If you were to use a couple very large 200-300mm fans wouldn't that be enough to move all the oil around and keep from having any deadspots over the board?

    Another way of possibly cooling would be having a coldplate of a peltier cooler mounted to either side of a case in the path of the flow so that the oil cools as it passes through?
     
  22. ghost6303

    ghost6303 2[H]4U

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    this works in fish tanks and "bong chillers" because water evaporates, which is endothermic. oil does not evaporate and that will not cool anything.
    all depends on the individual setup. fans are not meant to move a heavy fluid, so YMMV for the longevity of a fan submersed in oil. it could burn out immediately, or it might be able to handle the load. there are reasons like efficiency for using a pump over a fan to move fluids heavier than air.


    peltiers are extremely inefficent, if you want to pay an extra 150% in electricity costs just to cool the thing, that is your decision. but a that point, you have a heatsink and fan on each peltier (and you would need many, plus another power supply to run them all). you could save a lot of money and effort by just going air cooled from the begining if you are going to end up with a whole bunch of heatsinks and fans anyway.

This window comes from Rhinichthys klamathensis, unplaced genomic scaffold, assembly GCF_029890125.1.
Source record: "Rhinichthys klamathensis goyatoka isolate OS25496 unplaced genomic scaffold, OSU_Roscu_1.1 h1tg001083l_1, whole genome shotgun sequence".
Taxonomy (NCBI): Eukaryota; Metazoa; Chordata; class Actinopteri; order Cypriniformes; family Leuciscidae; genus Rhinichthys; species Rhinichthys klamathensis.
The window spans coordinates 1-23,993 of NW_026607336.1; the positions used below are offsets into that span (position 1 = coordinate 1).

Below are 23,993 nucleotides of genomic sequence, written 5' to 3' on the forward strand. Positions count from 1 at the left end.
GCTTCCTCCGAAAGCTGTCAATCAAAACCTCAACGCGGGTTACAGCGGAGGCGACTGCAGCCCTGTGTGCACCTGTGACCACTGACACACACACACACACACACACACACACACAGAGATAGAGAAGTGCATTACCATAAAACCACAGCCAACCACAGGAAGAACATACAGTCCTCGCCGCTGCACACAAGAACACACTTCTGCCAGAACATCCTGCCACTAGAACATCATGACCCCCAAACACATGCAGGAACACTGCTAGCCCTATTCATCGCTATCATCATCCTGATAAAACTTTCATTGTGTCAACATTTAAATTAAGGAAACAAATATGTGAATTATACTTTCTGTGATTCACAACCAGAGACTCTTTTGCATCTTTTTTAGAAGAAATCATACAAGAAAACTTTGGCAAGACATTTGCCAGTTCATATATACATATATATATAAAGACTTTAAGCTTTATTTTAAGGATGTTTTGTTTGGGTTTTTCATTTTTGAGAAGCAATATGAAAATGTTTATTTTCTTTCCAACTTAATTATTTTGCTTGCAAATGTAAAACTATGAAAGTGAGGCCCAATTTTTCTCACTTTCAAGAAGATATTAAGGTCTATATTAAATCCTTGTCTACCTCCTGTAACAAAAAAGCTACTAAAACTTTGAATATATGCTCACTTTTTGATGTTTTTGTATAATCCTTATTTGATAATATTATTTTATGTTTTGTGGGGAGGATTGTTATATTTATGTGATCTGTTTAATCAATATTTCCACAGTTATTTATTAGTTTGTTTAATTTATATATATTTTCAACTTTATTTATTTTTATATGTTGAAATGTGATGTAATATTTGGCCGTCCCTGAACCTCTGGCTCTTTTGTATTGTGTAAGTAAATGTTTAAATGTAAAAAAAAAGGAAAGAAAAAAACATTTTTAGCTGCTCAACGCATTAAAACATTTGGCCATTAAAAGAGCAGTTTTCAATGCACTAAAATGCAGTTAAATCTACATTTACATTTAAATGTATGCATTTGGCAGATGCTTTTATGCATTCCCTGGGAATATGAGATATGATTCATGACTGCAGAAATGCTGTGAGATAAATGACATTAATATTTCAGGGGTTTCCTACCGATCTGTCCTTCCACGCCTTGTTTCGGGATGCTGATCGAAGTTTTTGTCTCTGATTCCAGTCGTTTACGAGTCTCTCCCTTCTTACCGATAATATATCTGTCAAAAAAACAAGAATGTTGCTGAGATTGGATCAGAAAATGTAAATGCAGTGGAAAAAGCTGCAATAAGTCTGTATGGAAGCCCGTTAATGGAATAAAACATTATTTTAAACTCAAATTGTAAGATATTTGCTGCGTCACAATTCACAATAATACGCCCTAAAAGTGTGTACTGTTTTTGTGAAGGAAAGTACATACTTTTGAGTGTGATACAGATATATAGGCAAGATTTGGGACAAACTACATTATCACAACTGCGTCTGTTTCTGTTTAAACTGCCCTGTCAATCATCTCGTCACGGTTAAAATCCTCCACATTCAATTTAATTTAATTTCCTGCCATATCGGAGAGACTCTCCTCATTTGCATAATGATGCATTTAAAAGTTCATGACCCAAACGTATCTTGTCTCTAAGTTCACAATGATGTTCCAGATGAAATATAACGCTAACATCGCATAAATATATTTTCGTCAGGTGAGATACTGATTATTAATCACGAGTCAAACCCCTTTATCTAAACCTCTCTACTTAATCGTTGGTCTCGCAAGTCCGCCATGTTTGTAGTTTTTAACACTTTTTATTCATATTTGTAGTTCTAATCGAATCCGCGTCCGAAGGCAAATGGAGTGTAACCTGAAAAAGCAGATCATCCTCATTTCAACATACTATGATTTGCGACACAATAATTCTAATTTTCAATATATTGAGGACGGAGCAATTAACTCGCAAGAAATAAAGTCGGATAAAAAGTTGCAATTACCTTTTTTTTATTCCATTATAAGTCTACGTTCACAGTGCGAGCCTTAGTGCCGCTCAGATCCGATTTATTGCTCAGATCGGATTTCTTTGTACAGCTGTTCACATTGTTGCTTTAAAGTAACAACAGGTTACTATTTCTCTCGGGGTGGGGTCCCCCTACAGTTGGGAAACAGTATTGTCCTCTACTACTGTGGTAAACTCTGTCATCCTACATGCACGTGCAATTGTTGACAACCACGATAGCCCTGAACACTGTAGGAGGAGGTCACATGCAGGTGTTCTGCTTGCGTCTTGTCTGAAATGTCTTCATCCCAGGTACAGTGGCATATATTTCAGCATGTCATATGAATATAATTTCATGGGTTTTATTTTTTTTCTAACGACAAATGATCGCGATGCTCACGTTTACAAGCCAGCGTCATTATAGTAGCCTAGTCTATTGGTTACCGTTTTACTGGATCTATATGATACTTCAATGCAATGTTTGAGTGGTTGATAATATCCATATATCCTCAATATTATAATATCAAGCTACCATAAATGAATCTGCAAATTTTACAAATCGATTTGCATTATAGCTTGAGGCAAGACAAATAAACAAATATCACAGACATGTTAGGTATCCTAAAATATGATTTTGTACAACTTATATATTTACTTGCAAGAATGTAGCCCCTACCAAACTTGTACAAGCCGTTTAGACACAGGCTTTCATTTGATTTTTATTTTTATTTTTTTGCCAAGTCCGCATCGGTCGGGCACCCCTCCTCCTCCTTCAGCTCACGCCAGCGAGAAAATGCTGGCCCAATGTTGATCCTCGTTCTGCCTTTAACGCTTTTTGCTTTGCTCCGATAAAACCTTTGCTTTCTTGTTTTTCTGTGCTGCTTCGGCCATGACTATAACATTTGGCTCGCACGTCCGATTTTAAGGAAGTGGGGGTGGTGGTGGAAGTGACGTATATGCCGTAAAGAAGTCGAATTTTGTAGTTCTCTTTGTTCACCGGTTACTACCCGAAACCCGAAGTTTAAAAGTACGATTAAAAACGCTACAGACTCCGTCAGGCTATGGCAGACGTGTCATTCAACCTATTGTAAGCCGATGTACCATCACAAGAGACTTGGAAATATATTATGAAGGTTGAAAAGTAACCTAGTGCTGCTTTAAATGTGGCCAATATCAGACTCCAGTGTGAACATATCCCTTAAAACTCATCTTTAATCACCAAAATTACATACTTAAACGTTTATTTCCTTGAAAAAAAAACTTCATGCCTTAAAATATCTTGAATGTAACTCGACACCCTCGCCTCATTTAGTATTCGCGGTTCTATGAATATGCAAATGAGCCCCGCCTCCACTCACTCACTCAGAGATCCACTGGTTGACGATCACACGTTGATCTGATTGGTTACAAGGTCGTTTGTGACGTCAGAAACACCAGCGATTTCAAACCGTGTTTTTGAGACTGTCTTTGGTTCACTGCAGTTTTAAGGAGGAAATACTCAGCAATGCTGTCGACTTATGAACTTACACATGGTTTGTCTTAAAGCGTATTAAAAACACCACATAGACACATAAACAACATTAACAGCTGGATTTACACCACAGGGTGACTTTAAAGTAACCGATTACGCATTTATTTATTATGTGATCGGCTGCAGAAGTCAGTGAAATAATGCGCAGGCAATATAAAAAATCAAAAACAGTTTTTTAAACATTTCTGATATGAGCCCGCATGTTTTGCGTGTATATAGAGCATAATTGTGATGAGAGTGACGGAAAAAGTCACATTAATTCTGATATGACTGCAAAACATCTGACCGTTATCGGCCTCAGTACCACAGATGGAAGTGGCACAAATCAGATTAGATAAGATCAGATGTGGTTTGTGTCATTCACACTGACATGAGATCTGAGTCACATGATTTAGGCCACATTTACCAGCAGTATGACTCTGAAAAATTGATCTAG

or i suppose you could water cool each peltier and pump that into a radiator... but it all depends on how "rube goldberg" you want this to turn out.
     
  23. Nightbird

    Nightbird [H]ard|Gawd

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    I don't have any fans in my little mineral oil box, and to prevent wicking, the power cord is plugged in at a higher altitude than the oil. No other cords are submerged.

    Pumps will last longer in mineral oil which has 90% the density of water, and hence less stress. The fact that mineral oil is used as an industrial lubricant also helps.

    I wouldn't put low rpm fans in there as it wouldn't be able to move the oil much. A 3-blade delta should do the trick, or you can direct the flow to and from the pump to create circulation and avoid fans altogether.